May 11

Legislature dismantles Colorado Energy Office, passes major spending bill on final day

But the biggest agreement of the day came on SB 267, a bill that attempts to meet several of the most crucial needs in Colorado — increased road funding, stabilized funding for rural hospitals, a boost in funding for rural schools — as it also allows for more spending room in future budgets.

Several House Republicans blasted the bill, which largely was crafted by Republican Sen. Jerry Sonnenberg of Sterling. They said it violated the Taxpayer’s Bills of Rights by not reducing the TABOR spending cap by as much as the cost of the roughly $800 million hospital provider fee program that it took out from under the cap and made into an enterprise.

Rep. Tim Leonard, R-Evergreen, said it also violated the legislative requirement to limit all bills to a single subject, even as it seemed to try to fill the needs of many sectors to grow their government funding.

“We work for the people,” Leonard told House members. “We do not work for the recipients of government money waiting for the trough to fill up with taxpayer money.”

But a number of other Republicans, who largely represent rural areas or are considered more moderate members of their caucus, said they backed the measure because the spending recipients needed the boost. They echoed arguments from the Colorado Hospital Association that between six and 12 rural hospitals could close if they lost the money originally projected to be taken from them in order to balance the budget next year.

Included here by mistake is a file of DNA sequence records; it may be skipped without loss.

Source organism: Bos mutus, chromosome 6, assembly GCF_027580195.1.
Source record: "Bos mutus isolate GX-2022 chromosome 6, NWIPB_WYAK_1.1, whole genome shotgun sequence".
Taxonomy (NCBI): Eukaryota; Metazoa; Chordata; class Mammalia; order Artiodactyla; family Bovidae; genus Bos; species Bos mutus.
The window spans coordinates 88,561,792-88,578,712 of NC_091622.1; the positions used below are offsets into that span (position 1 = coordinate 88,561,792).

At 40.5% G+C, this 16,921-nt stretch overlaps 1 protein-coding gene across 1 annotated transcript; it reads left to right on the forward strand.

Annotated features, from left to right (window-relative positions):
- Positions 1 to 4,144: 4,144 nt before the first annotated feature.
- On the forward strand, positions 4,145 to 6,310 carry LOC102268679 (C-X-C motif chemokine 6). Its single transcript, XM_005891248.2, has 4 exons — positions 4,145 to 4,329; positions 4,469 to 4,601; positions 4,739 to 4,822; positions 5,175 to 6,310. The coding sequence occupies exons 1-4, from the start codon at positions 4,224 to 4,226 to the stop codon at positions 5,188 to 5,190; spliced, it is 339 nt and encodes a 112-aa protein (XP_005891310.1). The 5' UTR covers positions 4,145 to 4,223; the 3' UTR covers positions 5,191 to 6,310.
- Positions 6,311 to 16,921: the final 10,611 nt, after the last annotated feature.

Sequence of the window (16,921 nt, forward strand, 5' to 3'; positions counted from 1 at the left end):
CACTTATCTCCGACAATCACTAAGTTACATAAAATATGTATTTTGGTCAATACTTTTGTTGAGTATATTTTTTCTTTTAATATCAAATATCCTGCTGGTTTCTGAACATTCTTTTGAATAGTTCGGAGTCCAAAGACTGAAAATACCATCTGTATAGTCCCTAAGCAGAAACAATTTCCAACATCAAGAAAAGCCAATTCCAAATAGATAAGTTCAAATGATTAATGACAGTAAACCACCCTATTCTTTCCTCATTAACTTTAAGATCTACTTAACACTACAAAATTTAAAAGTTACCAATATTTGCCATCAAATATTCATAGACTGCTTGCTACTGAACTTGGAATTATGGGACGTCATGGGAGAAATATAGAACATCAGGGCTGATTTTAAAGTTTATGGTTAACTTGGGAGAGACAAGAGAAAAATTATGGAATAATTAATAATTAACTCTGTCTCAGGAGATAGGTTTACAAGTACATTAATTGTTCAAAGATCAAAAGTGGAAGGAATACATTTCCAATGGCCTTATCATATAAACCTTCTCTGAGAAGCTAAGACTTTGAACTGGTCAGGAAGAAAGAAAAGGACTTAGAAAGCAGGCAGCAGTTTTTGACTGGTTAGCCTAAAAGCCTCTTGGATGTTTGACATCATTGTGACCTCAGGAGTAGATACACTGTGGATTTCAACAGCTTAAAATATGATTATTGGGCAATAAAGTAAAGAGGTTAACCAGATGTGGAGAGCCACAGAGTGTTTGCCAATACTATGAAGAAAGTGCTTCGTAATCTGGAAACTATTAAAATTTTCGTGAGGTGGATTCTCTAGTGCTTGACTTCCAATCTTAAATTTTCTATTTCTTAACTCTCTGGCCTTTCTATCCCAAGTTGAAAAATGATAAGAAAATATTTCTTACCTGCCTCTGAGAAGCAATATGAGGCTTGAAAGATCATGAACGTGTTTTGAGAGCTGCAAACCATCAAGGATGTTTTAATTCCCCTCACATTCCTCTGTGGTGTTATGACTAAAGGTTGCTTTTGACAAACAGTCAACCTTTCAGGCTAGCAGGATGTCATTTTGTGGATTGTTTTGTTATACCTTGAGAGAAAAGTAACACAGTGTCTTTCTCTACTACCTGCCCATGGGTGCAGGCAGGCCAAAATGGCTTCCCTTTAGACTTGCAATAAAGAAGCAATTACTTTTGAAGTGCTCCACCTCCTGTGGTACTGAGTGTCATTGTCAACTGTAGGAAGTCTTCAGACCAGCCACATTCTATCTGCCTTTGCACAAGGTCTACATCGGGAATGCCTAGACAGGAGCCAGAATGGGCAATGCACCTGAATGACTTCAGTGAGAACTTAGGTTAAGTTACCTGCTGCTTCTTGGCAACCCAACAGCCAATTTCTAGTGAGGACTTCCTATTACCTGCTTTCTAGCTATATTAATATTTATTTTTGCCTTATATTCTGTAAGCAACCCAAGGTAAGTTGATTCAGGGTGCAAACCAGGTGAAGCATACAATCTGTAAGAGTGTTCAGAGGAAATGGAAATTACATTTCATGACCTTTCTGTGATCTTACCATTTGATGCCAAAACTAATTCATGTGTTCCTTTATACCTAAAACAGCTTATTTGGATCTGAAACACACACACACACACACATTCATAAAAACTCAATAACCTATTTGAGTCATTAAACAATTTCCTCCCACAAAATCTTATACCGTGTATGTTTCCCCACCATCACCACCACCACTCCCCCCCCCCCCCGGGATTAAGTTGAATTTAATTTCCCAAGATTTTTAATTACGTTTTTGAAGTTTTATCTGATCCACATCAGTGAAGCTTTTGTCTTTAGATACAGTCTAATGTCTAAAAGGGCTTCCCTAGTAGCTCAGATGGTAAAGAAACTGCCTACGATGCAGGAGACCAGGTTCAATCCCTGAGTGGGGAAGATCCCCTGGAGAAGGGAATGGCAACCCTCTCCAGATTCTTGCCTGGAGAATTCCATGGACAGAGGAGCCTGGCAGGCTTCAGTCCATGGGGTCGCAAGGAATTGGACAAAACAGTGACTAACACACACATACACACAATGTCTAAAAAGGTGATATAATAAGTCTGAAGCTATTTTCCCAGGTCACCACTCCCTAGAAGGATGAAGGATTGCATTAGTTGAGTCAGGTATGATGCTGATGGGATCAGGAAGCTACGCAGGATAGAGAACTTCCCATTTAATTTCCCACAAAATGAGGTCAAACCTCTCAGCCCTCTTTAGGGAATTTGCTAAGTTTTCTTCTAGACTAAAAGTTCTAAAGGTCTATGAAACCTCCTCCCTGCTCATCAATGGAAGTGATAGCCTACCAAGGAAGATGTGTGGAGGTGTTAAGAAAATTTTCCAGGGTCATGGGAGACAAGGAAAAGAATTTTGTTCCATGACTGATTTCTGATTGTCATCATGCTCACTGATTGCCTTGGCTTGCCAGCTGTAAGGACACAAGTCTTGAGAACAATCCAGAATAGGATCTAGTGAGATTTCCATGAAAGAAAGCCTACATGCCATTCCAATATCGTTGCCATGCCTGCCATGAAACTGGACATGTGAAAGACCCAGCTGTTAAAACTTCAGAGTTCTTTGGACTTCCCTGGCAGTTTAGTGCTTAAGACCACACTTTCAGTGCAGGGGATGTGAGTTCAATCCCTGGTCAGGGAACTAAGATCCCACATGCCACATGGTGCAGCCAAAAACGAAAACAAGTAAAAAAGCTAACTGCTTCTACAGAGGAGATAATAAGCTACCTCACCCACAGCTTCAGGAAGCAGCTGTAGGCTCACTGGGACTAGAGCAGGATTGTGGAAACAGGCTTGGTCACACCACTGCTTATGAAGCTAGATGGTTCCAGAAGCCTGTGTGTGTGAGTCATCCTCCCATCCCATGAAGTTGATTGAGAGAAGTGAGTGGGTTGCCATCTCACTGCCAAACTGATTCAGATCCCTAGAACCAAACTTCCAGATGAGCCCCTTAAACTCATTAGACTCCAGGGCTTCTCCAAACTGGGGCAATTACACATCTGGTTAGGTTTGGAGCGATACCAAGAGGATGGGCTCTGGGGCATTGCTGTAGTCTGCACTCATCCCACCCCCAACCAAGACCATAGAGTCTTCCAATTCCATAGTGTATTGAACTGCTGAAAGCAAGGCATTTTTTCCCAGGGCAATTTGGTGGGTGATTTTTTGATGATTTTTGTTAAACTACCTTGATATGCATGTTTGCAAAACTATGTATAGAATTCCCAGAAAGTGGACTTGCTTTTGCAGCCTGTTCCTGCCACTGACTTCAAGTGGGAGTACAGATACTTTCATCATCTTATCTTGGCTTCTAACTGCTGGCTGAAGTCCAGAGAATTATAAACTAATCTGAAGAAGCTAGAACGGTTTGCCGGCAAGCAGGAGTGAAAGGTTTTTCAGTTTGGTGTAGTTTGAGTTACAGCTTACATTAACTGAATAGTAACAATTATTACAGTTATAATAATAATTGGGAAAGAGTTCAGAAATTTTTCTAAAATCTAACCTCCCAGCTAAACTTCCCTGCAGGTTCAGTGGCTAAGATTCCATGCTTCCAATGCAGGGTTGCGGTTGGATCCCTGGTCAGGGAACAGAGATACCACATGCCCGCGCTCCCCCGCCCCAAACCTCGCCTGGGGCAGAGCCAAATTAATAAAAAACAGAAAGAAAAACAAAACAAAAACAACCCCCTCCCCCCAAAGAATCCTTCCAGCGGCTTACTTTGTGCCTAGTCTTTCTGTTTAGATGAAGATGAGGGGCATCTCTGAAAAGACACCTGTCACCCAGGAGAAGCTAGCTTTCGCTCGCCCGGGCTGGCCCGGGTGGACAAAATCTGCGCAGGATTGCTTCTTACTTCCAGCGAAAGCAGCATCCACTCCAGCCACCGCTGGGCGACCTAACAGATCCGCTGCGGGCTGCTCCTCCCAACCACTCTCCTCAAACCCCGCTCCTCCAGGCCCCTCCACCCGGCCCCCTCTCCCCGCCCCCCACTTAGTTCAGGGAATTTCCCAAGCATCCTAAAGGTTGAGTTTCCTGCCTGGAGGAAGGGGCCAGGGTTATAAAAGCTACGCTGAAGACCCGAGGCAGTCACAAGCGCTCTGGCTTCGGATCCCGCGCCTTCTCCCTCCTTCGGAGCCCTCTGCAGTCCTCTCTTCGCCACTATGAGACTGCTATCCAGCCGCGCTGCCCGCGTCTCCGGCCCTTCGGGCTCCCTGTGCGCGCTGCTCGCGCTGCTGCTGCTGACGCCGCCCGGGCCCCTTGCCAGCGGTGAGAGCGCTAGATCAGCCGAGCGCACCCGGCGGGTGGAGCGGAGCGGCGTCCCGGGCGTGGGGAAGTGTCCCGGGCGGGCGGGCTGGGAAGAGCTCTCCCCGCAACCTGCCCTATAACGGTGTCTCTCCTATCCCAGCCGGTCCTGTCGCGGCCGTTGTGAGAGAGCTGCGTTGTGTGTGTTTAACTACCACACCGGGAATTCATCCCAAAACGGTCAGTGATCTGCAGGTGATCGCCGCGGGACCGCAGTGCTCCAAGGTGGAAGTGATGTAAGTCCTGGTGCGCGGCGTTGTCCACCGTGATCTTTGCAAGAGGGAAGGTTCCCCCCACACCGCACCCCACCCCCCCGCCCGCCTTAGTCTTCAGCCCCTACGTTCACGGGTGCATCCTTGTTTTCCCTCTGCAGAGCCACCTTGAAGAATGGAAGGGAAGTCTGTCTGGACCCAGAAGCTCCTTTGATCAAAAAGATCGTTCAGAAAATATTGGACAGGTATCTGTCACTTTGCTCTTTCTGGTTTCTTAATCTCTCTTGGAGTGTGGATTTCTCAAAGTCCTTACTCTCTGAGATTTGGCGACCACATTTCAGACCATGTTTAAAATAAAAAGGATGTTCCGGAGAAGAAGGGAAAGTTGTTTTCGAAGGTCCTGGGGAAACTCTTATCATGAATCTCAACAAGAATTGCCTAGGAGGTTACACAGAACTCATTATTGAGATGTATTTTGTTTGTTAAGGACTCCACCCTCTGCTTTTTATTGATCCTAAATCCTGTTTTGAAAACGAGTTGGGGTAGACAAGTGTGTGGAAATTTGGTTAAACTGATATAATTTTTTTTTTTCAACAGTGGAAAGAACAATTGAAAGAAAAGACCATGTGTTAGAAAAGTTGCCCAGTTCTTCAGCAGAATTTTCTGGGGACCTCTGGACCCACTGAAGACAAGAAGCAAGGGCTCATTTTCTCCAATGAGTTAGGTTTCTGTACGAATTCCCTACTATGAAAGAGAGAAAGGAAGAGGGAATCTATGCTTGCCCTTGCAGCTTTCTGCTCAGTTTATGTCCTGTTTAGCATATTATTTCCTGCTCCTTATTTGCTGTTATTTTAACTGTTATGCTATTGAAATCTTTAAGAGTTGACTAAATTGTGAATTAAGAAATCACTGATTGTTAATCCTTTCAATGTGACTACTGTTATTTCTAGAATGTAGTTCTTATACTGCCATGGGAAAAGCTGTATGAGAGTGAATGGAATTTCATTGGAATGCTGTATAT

And several blasted conservative organizations who have criticized them for going along with the plan, saying they are out of touch with constituents’ needs and are making the Legislature a place that is run by fear.

“I know by the time I get back to my desk, the Facebook posts will start. We’ve heard them already: ‘Squish, RINO,’” said Rep. Lois Landgraf, R-Fountain, referring to the acronym some groups give to elected officials they consider to be Republican In Name Only.

“What’s not OK is that by the time I walk out of here, I will have earned myself a primary. But I am happy to be a ‘yes’ vote.”